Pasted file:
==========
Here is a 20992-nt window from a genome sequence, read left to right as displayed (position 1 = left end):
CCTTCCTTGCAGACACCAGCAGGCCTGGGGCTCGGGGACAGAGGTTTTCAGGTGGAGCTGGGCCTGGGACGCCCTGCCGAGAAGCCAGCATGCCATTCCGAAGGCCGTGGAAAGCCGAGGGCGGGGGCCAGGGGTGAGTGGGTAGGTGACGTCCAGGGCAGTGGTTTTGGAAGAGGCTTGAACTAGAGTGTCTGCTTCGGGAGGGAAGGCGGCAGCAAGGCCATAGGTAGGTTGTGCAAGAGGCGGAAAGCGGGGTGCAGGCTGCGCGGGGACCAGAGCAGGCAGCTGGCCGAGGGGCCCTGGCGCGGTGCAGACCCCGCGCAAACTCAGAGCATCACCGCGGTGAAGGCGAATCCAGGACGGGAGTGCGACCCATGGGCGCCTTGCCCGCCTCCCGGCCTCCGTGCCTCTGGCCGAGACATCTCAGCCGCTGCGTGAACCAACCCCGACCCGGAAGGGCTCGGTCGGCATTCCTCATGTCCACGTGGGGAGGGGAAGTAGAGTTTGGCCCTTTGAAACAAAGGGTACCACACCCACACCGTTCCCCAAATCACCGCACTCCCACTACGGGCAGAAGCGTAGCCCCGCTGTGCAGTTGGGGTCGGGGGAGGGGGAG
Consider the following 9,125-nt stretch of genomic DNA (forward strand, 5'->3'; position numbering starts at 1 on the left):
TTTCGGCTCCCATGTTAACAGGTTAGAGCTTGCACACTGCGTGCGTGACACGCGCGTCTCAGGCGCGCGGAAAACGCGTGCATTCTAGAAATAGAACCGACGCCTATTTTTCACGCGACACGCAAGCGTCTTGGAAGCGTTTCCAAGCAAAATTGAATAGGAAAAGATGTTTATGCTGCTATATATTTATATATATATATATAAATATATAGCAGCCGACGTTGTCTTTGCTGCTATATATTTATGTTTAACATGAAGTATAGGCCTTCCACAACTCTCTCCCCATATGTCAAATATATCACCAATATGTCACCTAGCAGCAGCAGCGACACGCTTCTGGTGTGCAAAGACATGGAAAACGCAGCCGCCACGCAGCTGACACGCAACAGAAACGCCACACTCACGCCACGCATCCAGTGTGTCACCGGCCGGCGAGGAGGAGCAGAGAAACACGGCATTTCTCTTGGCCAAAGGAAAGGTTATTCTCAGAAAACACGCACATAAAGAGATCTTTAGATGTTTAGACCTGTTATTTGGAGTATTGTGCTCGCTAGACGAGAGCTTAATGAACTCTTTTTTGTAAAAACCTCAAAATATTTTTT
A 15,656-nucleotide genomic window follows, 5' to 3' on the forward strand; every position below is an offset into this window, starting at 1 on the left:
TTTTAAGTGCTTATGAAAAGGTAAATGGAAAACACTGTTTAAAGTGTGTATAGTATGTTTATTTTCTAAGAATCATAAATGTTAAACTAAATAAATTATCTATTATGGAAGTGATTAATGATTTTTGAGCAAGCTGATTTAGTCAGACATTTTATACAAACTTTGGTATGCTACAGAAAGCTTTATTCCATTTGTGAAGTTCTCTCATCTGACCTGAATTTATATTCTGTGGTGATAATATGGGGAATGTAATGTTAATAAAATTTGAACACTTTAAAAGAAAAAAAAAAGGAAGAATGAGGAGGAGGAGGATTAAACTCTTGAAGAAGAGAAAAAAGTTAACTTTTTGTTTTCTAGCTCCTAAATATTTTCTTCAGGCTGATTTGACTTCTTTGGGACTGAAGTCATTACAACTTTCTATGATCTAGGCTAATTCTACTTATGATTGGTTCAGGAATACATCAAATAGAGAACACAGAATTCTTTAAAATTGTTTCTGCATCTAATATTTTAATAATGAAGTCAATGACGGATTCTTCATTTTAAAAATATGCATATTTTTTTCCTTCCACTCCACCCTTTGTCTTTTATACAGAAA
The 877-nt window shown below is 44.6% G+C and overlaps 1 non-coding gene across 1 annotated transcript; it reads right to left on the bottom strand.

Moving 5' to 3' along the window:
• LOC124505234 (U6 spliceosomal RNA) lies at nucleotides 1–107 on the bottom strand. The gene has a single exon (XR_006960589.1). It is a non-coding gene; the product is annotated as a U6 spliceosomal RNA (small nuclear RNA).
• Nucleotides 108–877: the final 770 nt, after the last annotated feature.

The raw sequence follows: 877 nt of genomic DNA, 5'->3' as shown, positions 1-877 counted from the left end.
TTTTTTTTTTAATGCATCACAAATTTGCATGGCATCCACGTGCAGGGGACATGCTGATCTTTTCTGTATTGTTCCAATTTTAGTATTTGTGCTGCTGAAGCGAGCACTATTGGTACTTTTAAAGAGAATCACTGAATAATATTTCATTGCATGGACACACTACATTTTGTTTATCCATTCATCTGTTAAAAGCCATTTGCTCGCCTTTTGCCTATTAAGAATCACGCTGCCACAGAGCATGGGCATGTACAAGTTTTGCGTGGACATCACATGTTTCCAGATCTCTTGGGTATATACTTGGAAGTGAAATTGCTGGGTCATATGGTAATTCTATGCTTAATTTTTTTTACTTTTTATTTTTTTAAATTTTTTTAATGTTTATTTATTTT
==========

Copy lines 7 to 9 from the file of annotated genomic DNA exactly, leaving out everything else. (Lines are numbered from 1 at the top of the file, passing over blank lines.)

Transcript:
The 877-nt window shown below is 44.6% G+C and overlaps 1 non-coding gene across 1 annotated transcript; it reads right to left on the bottom strand.

Moving 5' to 3' along the window:
• LOC124505234 (U6 spliceosomal RNA) lies at nucleotides 1–107 on the bottom strand. The gene has a single exon (XR_006960589.1). It is a non-coding gene; the product is annotated as a U6 spliceosomal RNA (small nuclear RNA).